Have a look at the cushy Washington crib linked to the fallen crypto bro.
In addition to his Bahamas penthouse, FTX founder Sam Bankman-Fried was also associated with this posh Capitol Hill property.
Ahead of the epic downfall of his cryptocurrency exchange this month, the 30-year-old disgraced entrepreneur was associated with the purchase of a tony townhouse in the nation’s capital. The D.C. dwelling was bought by his brother Gabe Bankman-Fried’s nonprofit, Guarding Against Pandemics, which Sam partly funded, Realtor reported.
The April purchase of the $3.289 million townhouse was meant to show that “S.B.F. and his network were in D.C. to stay,” according to a piece by Puck. Shortly before FTX’s epic exposure and resulting collapse, the pandemic-preventing nonprofit reportedly hosted two back-to-back parties at the address, one for Democratic dignitaries and the other for Republican hotshots, both with a vegan-heavy menu.
The four-story Victorian property is indeed prime for hosting. “This home is a wine enthusiast’s paradise with its custom temperature-controlled wine fridge adjacent to the kitchen and formal dining room, as well two additional miniature wine fridges including one in the master suite,” an old listing for the four-bedroom, four-and-a-half-bath brick building boasted. “A refined aesthetic throughout, including ceiling height library shelving on the third floor, evokes a certain historical charm.”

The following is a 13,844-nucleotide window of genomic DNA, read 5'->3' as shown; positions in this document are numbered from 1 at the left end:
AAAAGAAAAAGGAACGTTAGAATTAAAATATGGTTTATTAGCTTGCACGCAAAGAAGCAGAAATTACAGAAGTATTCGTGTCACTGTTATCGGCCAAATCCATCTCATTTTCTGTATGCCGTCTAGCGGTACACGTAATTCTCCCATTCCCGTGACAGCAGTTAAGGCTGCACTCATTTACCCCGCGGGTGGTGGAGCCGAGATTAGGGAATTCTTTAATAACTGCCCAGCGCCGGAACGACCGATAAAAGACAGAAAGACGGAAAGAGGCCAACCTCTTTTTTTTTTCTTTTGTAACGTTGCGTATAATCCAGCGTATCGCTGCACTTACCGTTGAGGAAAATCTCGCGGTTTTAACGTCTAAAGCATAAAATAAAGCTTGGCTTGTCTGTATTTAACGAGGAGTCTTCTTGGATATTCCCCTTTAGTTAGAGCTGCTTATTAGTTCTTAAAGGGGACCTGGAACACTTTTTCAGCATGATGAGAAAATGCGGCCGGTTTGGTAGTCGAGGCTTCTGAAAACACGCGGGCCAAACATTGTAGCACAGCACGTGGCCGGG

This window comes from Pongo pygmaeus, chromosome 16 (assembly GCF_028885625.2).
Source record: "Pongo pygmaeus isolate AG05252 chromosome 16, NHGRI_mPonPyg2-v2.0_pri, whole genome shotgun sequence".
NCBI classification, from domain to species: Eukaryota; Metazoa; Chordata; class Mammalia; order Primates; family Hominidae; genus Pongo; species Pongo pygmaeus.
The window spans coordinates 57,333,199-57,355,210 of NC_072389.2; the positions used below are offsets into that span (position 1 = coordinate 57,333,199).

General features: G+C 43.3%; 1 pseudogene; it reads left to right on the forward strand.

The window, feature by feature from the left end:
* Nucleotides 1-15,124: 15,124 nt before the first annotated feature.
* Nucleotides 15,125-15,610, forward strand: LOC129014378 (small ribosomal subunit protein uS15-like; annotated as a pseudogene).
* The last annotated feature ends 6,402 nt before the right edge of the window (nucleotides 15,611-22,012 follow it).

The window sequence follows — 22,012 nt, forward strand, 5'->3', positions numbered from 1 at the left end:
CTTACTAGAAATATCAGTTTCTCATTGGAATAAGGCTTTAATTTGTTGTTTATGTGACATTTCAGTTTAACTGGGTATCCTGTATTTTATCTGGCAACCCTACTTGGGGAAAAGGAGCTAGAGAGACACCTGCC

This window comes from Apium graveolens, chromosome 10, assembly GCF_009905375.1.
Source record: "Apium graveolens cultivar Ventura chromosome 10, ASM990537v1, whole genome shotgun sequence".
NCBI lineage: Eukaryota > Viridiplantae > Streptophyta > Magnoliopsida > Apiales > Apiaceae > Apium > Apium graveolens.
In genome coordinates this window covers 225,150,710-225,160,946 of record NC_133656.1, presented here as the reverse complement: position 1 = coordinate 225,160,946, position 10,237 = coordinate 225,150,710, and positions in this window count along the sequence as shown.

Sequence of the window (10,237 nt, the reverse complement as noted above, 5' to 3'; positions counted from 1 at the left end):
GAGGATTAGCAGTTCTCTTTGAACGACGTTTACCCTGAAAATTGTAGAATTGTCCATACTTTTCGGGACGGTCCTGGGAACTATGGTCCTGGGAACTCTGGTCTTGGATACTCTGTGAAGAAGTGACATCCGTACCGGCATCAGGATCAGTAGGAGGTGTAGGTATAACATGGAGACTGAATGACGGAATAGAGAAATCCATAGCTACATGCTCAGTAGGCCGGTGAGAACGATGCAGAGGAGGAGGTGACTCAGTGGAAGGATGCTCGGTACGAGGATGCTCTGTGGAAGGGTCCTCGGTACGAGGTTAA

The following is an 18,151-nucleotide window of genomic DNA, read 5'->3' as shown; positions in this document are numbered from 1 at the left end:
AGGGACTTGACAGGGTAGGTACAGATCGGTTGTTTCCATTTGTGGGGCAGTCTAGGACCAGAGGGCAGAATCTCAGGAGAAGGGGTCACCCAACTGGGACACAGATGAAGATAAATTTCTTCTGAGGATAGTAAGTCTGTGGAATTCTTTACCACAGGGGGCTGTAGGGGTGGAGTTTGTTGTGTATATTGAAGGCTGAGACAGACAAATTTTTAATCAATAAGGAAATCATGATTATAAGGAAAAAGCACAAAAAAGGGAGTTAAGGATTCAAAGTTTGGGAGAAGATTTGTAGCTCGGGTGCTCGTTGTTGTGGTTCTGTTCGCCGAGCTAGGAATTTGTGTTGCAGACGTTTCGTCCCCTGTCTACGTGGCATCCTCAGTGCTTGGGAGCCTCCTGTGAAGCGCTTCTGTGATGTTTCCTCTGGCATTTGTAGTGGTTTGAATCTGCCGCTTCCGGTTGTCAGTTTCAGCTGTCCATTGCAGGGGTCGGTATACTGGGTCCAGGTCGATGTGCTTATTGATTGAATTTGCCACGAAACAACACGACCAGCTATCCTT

Other standout features include an underground garage, elevator, four fireplaces, breakfast nook-equipped kitchen and two private terraces.
Although an impressive abode, it pales in comparison to the ex-FTX CEO’s extensive Bahamas property profile. Over the course of the past two years, Bankman-Fried and his associates acquired at least 19 properties in the tropical commonwealth, The Post previously reported. Together, those purchases have an estimated value of close to $121 million.
The portfolio contrasts sharply with Bankman-Fried’s claims that he is a champion of “effective altruism,” as he wrote in an apology letter to former employees.
“I feel deeply sorry about what happened. I regret what happened to all of you,” Bankman-Fried wrote the letter, while maintaining that the blame for FTX’s failure lies not with him but its bankruptcy filing.